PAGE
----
“A Sea of Troubles” offers text pairings for greater relevance

But facilitating lessons in civility is the cherry on top

Read any of these texts in your classroom?

To Kill A Mockingbird, A Raisin in the Sun, Romeo and Juliet, The Handmaid’s Tale, Night, Farewell to Manzanar, 1984, One Flew Over the Cuckoo’s Nest, or Animal Farm?

If these books are on your classroom shelves, A Sea of Troubles: Pairing Literary and Informational Texts to Address Social Inequality by Elizabeth James and B. H. James will provide concrete ways to combine these classics with innovative informational texts to build relevancy and timeliness into the books you assign.

A Sea of Troubles book cover

In the preface, under the subtitle “The Purpose of This Book,” the authors write:

“The specific image of a sea of troubles, from Shakespeare’s most famous speech, still resonates today. Scrolling on one’s phone, absorbing the injustice and calamity around us, can feel isolating and overwhelming. What is the individual to do? How do we not get dragged under? … as English teachers, do we simply suffer those troubles and carry on as usual, or do we, within the context of the work of an English course, take arms? … What if we could use the texts in book rooms across America and reimagine an English classroom that very purposefully tied beautiful, compelling literary arts with the real world around us, pairing those literary texts with informative nonfiction that could enhance our understanding of those texts and of our current besieged world?”

A Sea of Troubles | Elizabeth James and B. H. James

I don’t know about you, but that’s the kind of current day connection that I want for my students. After all, it’s always my goal — an absolute need even — to make the literature we read relevant, significant, and practical… to make it personally matter to my students.

Students listening to teacher
Photo: Unsplash

Essentially a book of lesson plans that shed light on social inequality themes in classroom literary favorites, I would venture the strategies can be adapted for other texts as well. Chapters also include detailed plans for activities, discussions, essay prompts, student-written mentors, and lists of resources.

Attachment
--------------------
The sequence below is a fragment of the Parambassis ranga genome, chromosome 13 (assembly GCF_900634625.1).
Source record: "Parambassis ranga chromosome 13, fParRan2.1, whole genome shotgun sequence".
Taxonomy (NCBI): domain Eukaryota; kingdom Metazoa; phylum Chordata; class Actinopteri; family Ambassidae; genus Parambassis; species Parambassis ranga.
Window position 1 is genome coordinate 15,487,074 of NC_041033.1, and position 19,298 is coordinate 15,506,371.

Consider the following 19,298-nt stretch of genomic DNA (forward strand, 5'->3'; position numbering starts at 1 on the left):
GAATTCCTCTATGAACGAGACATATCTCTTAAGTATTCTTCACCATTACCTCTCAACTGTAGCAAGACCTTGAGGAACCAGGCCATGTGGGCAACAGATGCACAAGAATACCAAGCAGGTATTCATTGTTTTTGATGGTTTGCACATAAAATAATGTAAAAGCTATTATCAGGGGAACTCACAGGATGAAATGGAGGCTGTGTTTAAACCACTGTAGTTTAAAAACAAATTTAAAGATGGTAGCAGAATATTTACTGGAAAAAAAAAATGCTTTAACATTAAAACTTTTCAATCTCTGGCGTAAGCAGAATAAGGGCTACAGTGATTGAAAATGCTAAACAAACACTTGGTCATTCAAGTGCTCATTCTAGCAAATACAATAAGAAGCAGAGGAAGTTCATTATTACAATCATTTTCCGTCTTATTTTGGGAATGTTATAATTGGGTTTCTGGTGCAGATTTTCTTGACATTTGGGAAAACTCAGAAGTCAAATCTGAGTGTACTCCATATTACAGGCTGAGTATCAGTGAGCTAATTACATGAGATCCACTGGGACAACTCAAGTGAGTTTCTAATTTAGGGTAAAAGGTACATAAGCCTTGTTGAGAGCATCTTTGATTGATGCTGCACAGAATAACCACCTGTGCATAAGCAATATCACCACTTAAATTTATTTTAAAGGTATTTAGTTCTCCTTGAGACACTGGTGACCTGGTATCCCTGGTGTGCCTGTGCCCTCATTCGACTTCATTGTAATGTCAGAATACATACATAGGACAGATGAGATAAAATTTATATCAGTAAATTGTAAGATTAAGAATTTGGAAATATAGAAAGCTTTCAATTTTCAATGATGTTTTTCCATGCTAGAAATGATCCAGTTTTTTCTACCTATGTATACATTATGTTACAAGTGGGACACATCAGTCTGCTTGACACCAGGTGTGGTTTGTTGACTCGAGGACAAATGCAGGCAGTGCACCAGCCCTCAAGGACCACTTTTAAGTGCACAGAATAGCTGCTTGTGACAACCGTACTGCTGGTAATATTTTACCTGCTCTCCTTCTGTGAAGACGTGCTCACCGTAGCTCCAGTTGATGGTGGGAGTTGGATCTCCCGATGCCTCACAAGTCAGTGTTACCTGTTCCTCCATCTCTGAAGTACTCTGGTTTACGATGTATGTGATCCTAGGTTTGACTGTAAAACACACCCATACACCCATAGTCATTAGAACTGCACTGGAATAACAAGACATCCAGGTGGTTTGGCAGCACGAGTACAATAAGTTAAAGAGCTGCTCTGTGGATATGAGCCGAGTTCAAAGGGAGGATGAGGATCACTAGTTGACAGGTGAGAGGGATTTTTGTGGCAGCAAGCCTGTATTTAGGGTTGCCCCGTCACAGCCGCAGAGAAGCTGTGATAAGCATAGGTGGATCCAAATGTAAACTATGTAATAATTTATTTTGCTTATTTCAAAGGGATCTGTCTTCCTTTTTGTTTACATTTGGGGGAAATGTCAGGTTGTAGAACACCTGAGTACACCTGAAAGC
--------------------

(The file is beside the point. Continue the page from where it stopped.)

Below I’ve provided a few chapter titles from the book plus one informational text (there are others) utilized by the authors in the lessons and activities.

  • “Syntactical Othering and The Merchant of Venice” (paired with the TED Talk “Racism Has a Cost for Everyone” by Heather McGhee)
  • “Systemic Racial Injustice in A Raisin in the Sun” (paired with “The Case for Reparations” Ta-Nehisi Coates in The Atlantic)
  • “Abuses of Power in One Flew Over the Cuckoo’s Nest” (paired with “What Power Does to Your Brain and Your Body” by Hilary Brueck in Business Insider)
  • “Genocide and Ethnic Internment in Night and Farewell to Manzanar” (paired with “Facing Criticism Over Muslim Camps, China Says: What’s the Problem?” by Chris Buckley and Austin Ramzy of The New York Times)
  • “Gender Inequality and The Handmaid’s Tale” (paired with “Few Women Run the Nation’s School Districts. Why?” by Denisa Superville in Education Week)

Hmmmm. So much to ponder! The titles alone reveal how curated literature pairings can foster deeper thinking and discussion.

But there’s more to this book than what it touts on the cover.

True, while the book does provide text pairings for greater relevance, it also underscores the need to teach civility, to engage students in controversial yet collegial discussions. For example, in an intertextual comparison between To Kill A Mockingbird and The Handmaid’s Tale, the authors write:

“Students (male and female) need stories that explore the female experience, and Scout Finch’s idyllic childhood just isn’t enough. This may be potentially divisive. Do it anyway. We need a generation of students who can talk to each other and make headway, particularly on topics such as the Equal Rights Amendment, the wage gap, sexual assault, and abortion.” 

Indeed, teaching civil discussion skills is needed now more than ever, given that many teens 1) are more comfortable texting than talking and 2) are increasingly dependent on social media where anonymity fuels misunderstandings and hostilities.

However, to prevent classrooms from becoming tinder boxes of controversy, the authors suggest teachers explicitly tell students, “This unit will not have a political agenda. This unit will strive to turn down the noise and immediate, visceral, knee-jerk reactions, and get us each to a place where we can understand both sides of an argument about which we may feel very strongly.”

Authors Elizabeth and B. H. James are both high school English teachers. Teachinglit.org has more information.

I think that sort of directness will be needed when using this book, and I’m glad the authors have addressed and provided it. To make our literature selections relevant for living in today’s world, we must also provide the scaffolding that allows our students’ “civility skill sets” to develop so civil discussions can result.

Yes, A Sea of Troubles performs the task touted on the cover: it shows how to use innovative text pairings for greater relevancy in contemporary times. However, its untouted task, facilitating lessons in civility, is the cherry on top.


Thanks for reading again this week! Please leave a comment below on my Contact page. Have a great July!

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